Hepatitis: this disease involves swelling of the liver and comes in many different forms. Hep B is undoubtedly the most serious and contracted through blood contact such as dirty needles, unscrupulous tattooists or sexual intercourse. Hep A is slightly milder and more common but as vaccinations for both are readily available it makes sense to get protected against both before boarding your plane.

Drinking water: tap water in most of urban Malaysia is safe to drink although there can be issues in more rural areas. Bottled drinking water is cheap and widely available so if only in the country for a short time it is perhaps wise not to take the risk. Ice and water served in restaurants is always safe to drink.

HIV/AIDS: cases of HIV and AIDS are on the increase in Malaysia although due to the rather conservative nature of Islamic society it is not a major epidemic. Even so, condom use is always advisable with contraception cheaply available from pharmacies and convenience stores.

Hygiene: despite Malaysia generally being much cleaner than other countries in Southeast Asia, there may be some health risk for those who don’t practice good hygiene. Rats and other vermin can be found near rubbish dumps and should you spot them near the kitchen of a restaurant it may be wise to give it a miss. Overflowing drains during sudden downpours can cause a stench and be hazardous if wearing sandals.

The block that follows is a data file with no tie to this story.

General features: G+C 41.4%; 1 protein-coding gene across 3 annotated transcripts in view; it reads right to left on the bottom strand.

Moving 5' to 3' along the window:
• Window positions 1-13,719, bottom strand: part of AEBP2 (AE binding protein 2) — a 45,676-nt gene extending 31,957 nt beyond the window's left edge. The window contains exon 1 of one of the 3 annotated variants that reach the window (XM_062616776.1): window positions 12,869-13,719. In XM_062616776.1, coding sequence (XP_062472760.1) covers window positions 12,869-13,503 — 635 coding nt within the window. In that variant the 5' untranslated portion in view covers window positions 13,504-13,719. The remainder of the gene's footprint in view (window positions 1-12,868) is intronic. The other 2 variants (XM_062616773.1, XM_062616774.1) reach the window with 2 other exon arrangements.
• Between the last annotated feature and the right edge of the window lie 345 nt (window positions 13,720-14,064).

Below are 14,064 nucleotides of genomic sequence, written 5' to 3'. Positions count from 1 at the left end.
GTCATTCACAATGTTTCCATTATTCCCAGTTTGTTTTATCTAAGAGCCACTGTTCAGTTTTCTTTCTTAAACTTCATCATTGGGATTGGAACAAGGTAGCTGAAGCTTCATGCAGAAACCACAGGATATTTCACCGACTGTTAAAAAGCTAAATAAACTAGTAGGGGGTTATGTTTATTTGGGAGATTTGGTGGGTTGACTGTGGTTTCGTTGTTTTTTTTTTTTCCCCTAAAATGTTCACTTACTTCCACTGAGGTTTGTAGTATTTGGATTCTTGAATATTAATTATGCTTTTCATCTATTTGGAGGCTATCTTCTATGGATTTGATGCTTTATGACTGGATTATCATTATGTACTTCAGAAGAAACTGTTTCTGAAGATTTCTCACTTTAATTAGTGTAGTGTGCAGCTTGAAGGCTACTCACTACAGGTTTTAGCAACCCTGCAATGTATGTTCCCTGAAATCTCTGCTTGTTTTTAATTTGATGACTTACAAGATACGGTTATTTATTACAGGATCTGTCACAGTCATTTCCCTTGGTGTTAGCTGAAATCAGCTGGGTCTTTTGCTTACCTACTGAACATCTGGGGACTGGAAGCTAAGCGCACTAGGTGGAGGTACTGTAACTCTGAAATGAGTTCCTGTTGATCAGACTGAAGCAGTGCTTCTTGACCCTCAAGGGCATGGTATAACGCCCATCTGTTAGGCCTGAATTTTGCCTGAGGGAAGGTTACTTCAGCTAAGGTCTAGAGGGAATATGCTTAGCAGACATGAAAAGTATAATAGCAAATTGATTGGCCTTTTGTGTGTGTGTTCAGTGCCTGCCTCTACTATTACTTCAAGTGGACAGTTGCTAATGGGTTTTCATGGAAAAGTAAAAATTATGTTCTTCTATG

Malaria and mosquitoes: although there is no real risk of catching malaria in the big urban areas such as Kuala Lumpur, those travelling to farther afield to Sarawak should be careful to get the appropriate prophylactic drugs. These change periodically so it is important to seek up-to-date medical advise before travelling, and perhaps start the course a few weeks before departure. Female travellers should be aware that some anti-malarial medications (including doxycycline) are antibiotics and can drastically reduce the effectiveness of contraceptive pills.

Rabies: Malaysia is an Islamic country and doesn’t share the same Buddhist ‘live and let live’ attitude that Thailand does. For this reason stray dogs are not as common and instances of rabies are kept under control. If you do get bitten or scratched by a suspect animal, however, make sure you wash the wound immediately with spirit-strength alcohol and seek medical treatment. There is a vaccine available for rabies which is well worth considering.

Tattoo and piercing: Hepatitis B is a major health risk from unscrupulous tattoo parlours in Malaysia who may attempt to save costs by re-using needles and instruments. Make sure that if you do get a small memento from your trip that you see the artist open a fresh packet of needles in front of you. If in doubt, it’s better to head elsewhere.

Tropical infections: Scratches or cuts should be treated and allowed to thoroughly dry out, especially when they have been received while swimming from coral. Iodine or Betadine antiseptic lotions as are available commonly in malls and high streets all over Malaysia and don’t cost the earth.